WASHINGTON, DC -- New legislation being introduced Wednesday is designed to crack down onsexual assaults on college and university campuses.

Sen. Mark R. Warner (D-VA) was among a bipartisan group of senators who stood with survivors and advocates to announce the Campus Safety and Accountability Act on Wednesday morning.

Sen. Warner says the legislation will help to better protect and empower students, improve reporting, training and best practices, and strengthen transparency and accountability of educational institutions.

'Combating campus sexual assault requires a renewed focus on implementing best practices, and that means an open and honest dialogue between law enforcement, colleges and universities, and survivor groups on what works and what does not,' said Sen. Warner. 'I am committed to working with this strong bipartisan group of colleagues to send a clear signal that enough is enough.'

In January, the Associated Press reported on a White House study that revealed one in five female students are assaulted while only one in eight student victims report it. The report found that campus sexual assaults are fueled by drinking and drug use that can incapacitate victims, often at student parties at the hands of someone they know.

Among the federal laws requiring colleges to address sexual assault are: Title IX, which prohibits gender discrimination in education; the renewed Violence Against Women Act, which was signed into law last year with new provisions on college sexual assault; and the Clery Act, which requires colleges and universities to publicly report their crime statistics every year, the Associated Press noted.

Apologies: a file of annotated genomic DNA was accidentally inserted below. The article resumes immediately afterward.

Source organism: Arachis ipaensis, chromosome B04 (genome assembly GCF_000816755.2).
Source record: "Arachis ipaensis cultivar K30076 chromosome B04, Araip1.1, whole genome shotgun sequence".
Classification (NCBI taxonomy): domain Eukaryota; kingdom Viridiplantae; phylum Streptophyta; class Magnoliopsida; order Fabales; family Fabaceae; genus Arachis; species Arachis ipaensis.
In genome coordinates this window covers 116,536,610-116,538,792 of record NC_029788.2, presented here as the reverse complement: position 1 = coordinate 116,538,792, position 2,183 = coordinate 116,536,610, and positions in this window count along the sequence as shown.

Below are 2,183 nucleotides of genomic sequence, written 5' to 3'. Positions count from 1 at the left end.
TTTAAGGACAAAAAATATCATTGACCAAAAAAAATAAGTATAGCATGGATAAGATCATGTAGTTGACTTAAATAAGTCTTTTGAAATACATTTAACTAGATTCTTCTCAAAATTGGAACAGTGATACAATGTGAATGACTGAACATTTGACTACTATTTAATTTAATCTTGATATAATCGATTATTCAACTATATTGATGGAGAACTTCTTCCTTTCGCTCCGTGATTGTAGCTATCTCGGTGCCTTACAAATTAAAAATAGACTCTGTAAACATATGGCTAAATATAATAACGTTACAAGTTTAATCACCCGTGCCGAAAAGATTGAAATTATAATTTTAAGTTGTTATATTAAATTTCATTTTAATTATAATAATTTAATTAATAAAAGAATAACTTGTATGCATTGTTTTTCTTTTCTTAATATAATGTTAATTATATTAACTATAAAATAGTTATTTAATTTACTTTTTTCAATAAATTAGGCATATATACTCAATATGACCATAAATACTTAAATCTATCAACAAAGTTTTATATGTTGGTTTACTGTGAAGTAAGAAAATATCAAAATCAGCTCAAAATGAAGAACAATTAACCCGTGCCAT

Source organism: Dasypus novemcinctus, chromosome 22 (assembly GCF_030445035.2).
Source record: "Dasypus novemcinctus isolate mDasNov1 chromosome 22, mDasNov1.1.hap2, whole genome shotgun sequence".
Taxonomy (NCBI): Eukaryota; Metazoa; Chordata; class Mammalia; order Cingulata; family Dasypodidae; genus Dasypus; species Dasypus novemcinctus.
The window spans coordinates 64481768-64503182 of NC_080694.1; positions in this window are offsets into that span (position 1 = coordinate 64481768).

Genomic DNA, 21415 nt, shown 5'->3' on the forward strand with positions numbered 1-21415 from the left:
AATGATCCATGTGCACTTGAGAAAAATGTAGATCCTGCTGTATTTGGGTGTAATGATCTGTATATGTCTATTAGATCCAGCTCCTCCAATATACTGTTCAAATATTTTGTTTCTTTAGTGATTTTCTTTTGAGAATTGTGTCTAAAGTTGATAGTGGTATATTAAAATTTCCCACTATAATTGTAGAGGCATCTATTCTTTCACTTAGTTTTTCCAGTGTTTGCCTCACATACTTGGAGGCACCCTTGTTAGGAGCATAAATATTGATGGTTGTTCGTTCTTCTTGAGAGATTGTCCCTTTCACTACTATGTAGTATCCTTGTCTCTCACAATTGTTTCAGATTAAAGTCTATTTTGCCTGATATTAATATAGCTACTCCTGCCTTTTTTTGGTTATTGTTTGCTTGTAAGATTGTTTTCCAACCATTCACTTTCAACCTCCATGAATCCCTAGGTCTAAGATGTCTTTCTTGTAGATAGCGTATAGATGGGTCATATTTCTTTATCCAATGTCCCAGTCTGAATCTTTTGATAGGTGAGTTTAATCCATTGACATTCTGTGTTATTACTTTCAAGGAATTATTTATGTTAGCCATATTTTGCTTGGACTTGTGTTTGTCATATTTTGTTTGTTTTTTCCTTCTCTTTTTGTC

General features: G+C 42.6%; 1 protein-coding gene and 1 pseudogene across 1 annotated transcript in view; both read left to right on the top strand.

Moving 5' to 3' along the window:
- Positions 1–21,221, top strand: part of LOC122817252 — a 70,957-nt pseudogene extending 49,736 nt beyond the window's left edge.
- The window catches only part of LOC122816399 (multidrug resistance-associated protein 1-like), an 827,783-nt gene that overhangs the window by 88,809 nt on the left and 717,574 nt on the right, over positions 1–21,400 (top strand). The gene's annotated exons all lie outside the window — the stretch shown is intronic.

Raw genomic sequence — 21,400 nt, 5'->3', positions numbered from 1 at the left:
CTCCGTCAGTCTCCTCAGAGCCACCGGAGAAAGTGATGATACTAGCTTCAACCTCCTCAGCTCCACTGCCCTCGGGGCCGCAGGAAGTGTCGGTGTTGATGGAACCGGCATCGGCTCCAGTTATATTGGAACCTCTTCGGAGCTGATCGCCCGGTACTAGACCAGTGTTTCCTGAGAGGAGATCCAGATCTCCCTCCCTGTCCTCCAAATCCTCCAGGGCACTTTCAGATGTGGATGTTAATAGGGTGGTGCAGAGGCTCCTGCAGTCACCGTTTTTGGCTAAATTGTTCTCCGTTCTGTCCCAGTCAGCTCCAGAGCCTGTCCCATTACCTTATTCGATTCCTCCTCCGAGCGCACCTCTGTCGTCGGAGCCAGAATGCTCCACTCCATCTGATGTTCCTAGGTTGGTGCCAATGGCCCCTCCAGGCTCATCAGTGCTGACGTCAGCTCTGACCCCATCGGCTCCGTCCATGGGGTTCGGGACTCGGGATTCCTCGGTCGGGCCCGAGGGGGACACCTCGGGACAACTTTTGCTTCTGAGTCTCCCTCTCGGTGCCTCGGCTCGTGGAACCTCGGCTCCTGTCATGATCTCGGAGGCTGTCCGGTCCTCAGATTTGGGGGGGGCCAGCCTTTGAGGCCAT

President and founder of Rape, Abuse and Incest National Network Scott Berkowitz says they are grateful Senate leaders are working to solve the problem of rape on college campuses.

'The bipartisan Campus Accountability and Safety Act will help improve the way that colleges deal with sexual violence, and will give more victims an opportunity for justice,' Berkowitz said in a statement. 'It will also help us measure progress, through an annual survey, and will stop the practice of letting athletic departments investigate allegations against their own players.'

Provisions of the Campus Safety and Accountability Act:
New Campus Resources and Support Services for Student Survivors
Under this legislation, colleges and universities will be required to designate Confidential Advisors who will serve as a confidential resource for victims of crimes committed against a student. The role of Confidential Advisors will be to coordinate support services and accommodations for survivors, to provide information about options for reporting, and to provide guidance or assistance, at the direction of the survivor, in reporting the crime to campus authorities and/or local law enforcement. To encourage individuals to come forward with reports about sexual violence, schools will no longer be allowed to sanction a student who reveals a violation in good faith, such as underage drinking, in the process of reporting a sexual violence claim.

New Historic Transparency Requirements:

For the first time, students at every university in America will be surveyed about their experience with sexual violence to get an accurate picture of this problem. This new annual survey will be standardized and anonymous, with the results published online so that parents and high school students can make an informed choice when comparing universities.

Campus Accountability and Coordination with Law Enforcement:
All schools will now be required to use one uniform process for campus disciplinary proceedings and may no longer allow athletic departments or other subgroups to handle complaints of sexual violence for members of that subgroup alone. This legislation will require colleges and universities to enter into memoranda of understanding with all applicable local law enforcement agencies to clearly delineate responsibilities and share information so that when a crime occurs, both campus authorities and local authorities can focus on solving the crime rather than debating jurisdiction.

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